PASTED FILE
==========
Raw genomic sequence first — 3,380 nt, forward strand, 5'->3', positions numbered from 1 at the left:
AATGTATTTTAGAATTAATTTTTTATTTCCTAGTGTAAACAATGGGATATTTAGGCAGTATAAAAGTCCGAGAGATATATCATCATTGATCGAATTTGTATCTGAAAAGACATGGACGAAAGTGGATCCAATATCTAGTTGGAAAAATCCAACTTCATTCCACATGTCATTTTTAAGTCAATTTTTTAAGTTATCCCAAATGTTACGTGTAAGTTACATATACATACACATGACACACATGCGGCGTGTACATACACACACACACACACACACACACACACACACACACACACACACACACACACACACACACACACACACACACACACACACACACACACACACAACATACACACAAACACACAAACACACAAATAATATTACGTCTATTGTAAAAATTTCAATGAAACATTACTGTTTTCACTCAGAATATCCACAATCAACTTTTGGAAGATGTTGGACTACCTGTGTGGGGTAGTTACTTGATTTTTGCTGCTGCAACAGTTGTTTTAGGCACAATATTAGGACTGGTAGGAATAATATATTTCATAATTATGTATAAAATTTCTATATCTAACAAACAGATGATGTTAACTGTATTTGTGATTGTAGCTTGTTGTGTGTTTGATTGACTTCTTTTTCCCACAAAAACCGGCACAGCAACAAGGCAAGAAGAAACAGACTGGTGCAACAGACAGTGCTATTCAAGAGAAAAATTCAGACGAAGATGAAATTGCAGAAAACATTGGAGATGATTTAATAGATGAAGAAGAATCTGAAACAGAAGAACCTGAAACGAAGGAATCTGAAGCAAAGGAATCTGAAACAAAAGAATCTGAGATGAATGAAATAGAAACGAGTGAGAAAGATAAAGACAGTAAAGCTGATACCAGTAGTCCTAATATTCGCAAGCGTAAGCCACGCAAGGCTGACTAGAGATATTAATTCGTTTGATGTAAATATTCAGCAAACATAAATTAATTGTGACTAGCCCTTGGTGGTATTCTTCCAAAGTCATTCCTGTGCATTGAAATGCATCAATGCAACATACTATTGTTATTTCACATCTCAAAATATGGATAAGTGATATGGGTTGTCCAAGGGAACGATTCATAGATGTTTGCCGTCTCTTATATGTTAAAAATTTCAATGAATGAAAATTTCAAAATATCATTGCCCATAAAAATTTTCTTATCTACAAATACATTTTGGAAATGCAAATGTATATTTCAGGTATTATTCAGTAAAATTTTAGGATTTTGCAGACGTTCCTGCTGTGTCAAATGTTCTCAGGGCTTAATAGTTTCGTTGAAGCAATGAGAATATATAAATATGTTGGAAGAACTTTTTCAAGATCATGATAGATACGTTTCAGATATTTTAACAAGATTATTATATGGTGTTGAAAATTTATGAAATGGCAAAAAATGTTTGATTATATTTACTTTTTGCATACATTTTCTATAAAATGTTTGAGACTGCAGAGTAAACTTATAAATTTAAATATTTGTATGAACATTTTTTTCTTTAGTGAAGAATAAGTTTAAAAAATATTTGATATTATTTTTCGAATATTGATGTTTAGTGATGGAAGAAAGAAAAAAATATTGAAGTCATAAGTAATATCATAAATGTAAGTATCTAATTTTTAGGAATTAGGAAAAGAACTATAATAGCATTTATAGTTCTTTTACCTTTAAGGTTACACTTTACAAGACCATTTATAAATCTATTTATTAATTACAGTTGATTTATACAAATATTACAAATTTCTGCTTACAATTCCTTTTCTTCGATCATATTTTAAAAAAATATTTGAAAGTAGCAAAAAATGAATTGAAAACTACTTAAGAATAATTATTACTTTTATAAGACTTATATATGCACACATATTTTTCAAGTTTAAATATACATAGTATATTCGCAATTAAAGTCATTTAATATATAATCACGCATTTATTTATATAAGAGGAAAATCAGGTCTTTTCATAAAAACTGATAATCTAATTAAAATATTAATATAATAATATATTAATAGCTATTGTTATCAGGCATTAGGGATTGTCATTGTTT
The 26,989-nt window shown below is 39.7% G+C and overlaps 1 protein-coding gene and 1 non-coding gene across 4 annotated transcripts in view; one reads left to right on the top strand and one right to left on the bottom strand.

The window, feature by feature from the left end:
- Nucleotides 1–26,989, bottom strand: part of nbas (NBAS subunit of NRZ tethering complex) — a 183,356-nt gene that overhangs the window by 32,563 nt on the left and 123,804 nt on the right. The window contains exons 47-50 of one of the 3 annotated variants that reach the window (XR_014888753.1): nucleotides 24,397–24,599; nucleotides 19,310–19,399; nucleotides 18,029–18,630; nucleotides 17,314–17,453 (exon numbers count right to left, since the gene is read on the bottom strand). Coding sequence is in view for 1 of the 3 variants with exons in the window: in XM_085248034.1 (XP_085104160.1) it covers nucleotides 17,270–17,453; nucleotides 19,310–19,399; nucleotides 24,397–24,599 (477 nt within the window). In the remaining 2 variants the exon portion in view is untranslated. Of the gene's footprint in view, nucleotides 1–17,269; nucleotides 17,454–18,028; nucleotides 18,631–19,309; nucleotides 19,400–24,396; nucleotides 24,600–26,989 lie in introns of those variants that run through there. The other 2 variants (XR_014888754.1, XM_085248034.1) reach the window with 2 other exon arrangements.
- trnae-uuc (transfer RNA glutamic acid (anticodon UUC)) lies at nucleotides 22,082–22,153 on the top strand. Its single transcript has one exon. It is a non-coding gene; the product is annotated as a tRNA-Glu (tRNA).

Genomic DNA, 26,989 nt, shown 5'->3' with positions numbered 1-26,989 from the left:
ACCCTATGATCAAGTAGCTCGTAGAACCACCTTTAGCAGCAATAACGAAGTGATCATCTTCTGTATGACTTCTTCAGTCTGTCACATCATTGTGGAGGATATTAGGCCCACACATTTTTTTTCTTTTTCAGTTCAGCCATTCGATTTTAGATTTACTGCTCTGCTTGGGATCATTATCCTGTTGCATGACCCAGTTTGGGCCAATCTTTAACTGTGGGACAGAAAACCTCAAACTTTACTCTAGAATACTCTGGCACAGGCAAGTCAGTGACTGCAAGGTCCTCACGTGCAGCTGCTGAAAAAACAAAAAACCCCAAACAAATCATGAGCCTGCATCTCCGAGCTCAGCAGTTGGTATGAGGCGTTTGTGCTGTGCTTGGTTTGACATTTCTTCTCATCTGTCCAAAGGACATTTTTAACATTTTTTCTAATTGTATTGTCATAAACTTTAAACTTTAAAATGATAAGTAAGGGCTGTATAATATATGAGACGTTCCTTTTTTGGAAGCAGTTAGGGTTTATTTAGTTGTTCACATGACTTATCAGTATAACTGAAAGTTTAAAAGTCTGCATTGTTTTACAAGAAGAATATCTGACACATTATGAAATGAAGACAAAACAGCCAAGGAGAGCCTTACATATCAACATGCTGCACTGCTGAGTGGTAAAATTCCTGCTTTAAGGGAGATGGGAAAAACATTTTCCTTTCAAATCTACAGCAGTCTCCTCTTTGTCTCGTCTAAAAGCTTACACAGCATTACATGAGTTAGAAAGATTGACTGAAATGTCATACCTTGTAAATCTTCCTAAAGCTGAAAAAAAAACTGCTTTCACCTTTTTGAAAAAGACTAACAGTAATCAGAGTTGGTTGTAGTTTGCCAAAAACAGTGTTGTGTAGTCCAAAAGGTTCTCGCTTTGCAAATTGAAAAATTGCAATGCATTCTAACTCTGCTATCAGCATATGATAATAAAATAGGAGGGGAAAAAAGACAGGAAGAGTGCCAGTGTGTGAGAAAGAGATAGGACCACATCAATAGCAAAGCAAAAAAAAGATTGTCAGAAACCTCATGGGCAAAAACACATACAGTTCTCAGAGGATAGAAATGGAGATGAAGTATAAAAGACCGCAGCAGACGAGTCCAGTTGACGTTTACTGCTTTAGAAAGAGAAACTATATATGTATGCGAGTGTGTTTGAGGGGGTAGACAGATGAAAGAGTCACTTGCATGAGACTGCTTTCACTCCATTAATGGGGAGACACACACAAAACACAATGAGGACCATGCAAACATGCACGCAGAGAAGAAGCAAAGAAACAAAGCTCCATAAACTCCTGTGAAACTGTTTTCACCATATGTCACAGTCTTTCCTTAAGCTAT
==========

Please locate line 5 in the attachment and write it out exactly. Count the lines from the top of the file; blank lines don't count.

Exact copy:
- Nucleotides 1–26,989, bottom strand: part of nbas (NBAS subunit of NRZ tethering complex) — a 183,356-nt gene that overhangs the window by 32,563 nt on the left and 123,804 nt on the right. The window contains exons 47-50 of one of the 3 annotated variants that reach the window (XR_014888753.1): nucleotides 24,397–24,599; nucleotides 19,310–19,399; nucleotides 18,029–18,630; nucleotides 17,314–17,453 (exon numbers count right to left, since the gene is read on the bottom strand). Coding sequence is in view for 1 of the 3 variants with exons in the window: in XM_085248034.1 (XP_085104160.1) it covers nucleotides 17,270–17,453; nucleotides 19,310–19,399; nucleotides 24,397–24,599 (477 nt within the window). In the remaining 2 variants the exon portion in view is untranslated. Of the gene's footprint in view, nucleotides 1–17,269; nucleotides 17,454–18,028; nucleotides 18,631–19,309; nucleotides 19,400–24,396; nucleotides 24,600–26,989 lie in introns of those variants that run through there. The other 2 variants (XR_014888754.1, XM_085248034.1) reach the window with 2 other exon arrangements.